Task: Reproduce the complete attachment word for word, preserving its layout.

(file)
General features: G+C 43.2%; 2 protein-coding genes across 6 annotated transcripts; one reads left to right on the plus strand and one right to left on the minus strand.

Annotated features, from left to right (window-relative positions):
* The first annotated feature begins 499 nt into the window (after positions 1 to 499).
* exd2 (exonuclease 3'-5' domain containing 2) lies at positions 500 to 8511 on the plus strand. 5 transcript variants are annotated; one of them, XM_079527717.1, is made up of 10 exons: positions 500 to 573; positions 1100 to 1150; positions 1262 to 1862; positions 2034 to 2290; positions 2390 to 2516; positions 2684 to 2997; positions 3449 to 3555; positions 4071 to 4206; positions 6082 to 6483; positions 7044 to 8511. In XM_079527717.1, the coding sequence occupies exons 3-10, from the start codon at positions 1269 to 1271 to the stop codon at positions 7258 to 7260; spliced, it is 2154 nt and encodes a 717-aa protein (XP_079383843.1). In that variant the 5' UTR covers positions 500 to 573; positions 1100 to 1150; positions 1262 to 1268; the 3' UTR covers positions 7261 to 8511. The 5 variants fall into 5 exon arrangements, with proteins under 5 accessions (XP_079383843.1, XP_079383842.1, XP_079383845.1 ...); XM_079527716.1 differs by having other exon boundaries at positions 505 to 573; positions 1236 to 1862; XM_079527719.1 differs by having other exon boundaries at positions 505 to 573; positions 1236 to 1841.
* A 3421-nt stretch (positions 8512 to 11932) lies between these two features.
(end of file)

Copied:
General features: G+C 43.2%; 2 protein-coding genes across 6 annotated transcripts; one reads left to right on the plus strand and one right to left on the minus strand.

Annotated features, from left to right (window-relative positions):
* The first annotated feature begins 499 nt into the window (after positions 1 to 499).
* exd2 (exonuclease 3'-5' domain containing 2) lies at positions 500 to 8511 on the plus strand. 5 transcript variants are annotated; one of them, XM_079527717.1, is made up of 10 exons: positions 500 to 573; positions 1100 to 1150; positions 1262 to 1862; positions 2034 to 2290; positions 2390 to 2516; positions 2684 to 2997; positions 3449 to 3555; positions 4071 to 4206; positions 6082 to 6483; positions 7044 to 8511. In XM_079527717.1, the coding sequence occupies exons 3-10, from the start codon at positions 1269 to 1271 to the stop codon at positions 7258 to 7260; spliced, it is 2154 nt and encodes a 717-aa protein (XP_079383843.1). In that variant the 5' UTR covers positions 500 to 573; positions 1100 to 1150; positions 1262 to 1268; the 3' UTR covers positions 7261 to 8511. The 5 variants fall into 5 exon arrangements, with proteins under 5 accessions (XP_079383843.1, XP_079383842.1, XP_079383845.1 ...); XM_079527716.1 differs by having other exon boundaries at positions 505 to 573; positions 1236 to 1862; XM_079527719.1 differs by having other exon boundaries at positions 505 to 573; positions 1236 to 1841.
* A 3421-nt stretch (positions 8512 to 11932) lies between these two features.